Military leaves are always awarded.  If you are in the National Guard or the Reserves and are called up, the company won’t contest it.  You will still have a job whenever you return.

Jury duty also is covered.  The company even makes up the difference between jury duty pay, which is paltry, and whatever you would have earned for working an 8-hour day.  And if you are called in for jury duty only to find they have settled out of court, you don’t go in to work.  You have earned a paid day off by doing your patriotic duty and not trying to shirk it, so enjoy.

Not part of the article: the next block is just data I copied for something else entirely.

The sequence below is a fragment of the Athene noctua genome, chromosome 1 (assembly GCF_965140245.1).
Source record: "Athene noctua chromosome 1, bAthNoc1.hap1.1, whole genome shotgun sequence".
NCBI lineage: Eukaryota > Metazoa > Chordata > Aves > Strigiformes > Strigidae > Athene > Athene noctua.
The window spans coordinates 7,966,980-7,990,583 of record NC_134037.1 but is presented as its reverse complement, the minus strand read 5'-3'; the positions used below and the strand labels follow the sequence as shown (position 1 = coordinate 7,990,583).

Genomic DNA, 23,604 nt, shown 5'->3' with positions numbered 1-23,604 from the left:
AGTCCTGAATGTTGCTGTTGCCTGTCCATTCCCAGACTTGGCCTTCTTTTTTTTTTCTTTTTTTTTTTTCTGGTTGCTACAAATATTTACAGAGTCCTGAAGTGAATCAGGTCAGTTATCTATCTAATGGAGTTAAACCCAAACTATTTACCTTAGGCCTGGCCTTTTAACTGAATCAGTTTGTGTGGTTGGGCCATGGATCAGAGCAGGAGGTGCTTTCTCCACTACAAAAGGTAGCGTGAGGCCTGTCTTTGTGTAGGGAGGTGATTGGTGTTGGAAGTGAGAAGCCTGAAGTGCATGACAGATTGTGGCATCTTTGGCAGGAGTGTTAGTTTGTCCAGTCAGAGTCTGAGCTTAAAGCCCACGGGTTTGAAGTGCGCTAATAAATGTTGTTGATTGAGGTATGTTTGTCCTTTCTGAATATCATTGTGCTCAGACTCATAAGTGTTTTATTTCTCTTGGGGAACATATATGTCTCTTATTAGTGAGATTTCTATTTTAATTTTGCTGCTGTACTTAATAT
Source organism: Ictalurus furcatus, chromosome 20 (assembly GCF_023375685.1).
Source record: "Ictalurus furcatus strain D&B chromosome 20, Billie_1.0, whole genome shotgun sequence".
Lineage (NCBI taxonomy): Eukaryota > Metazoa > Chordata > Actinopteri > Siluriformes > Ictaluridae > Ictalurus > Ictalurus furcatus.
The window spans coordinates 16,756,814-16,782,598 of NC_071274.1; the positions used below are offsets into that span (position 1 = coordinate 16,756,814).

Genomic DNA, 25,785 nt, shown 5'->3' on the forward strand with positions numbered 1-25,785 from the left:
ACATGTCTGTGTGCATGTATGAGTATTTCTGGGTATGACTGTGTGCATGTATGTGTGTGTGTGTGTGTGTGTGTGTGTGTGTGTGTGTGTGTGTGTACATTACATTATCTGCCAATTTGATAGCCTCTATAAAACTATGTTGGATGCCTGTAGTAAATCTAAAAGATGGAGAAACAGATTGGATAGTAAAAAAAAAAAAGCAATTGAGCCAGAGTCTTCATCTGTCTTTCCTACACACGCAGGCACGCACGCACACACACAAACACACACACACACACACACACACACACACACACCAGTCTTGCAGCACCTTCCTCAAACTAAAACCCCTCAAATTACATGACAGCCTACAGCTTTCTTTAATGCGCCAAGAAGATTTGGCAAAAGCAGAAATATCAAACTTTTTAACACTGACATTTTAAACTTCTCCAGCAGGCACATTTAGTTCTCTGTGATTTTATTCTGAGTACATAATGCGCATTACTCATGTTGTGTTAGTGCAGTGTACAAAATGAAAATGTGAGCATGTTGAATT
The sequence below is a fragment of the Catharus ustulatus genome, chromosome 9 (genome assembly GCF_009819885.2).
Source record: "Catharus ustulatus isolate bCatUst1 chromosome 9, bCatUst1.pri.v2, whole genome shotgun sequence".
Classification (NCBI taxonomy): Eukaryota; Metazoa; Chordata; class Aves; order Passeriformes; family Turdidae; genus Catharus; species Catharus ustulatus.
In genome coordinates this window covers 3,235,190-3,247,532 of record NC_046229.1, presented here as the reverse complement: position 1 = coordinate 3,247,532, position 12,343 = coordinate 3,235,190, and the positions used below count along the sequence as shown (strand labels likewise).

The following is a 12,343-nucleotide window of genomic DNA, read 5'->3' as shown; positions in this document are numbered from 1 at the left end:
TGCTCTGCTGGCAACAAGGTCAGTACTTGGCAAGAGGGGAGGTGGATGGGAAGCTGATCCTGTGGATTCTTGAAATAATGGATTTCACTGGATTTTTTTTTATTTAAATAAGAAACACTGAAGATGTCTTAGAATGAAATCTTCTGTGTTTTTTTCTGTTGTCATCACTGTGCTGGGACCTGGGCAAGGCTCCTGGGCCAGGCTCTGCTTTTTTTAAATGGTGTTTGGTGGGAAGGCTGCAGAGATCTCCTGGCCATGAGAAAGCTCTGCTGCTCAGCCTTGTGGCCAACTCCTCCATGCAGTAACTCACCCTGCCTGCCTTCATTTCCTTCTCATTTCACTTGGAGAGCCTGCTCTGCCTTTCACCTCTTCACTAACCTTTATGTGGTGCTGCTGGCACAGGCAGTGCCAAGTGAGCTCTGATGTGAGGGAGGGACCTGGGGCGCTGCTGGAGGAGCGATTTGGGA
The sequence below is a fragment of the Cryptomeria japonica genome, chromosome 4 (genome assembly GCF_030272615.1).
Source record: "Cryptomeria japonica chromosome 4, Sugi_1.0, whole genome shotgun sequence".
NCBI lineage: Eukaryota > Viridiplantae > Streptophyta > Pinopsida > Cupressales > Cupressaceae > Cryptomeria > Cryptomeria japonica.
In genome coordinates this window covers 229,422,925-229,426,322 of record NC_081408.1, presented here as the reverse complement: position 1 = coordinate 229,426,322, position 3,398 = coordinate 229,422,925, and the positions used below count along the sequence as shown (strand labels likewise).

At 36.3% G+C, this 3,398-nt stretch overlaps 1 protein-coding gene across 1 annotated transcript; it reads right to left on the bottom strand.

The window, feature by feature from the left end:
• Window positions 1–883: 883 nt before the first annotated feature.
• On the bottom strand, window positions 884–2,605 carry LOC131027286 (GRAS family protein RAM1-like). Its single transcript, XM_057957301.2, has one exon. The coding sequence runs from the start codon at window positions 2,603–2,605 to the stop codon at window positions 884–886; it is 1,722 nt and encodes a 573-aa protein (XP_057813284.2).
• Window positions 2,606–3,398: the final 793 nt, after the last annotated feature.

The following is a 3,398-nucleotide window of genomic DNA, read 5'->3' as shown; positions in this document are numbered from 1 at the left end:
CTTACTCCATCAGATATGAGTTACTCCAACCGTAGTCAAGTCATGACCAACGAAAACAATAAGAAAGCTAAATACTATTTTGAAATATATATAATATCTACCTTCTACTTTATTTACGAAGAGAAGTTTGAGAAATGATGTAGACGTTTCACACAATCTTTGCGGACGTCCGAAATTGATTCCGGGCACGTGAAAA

You can also apply for a medical leave.  Say you need surgery.  Not only will they allow you to take off for this, because they want healthy employees, but the company carries an insurance policy that will pay you nearly half your wages while you are off.  But now you are dealing with an insurance agency and not the company, so they have strict schedules of how much time it takes for a person to recover from certain surgeries.  Still, you can’t return to work until your doctor clears you.  But I’ve been off twice for surgeries, and there have been no problems.  I was paid promptly while I was off, and I returned to work as soon as the doctor allowed.  The insurance company and Brighton just doesn’t want you turning a medical leave that should take 3 months to recover from turning into a 6-month semi-paid vacation.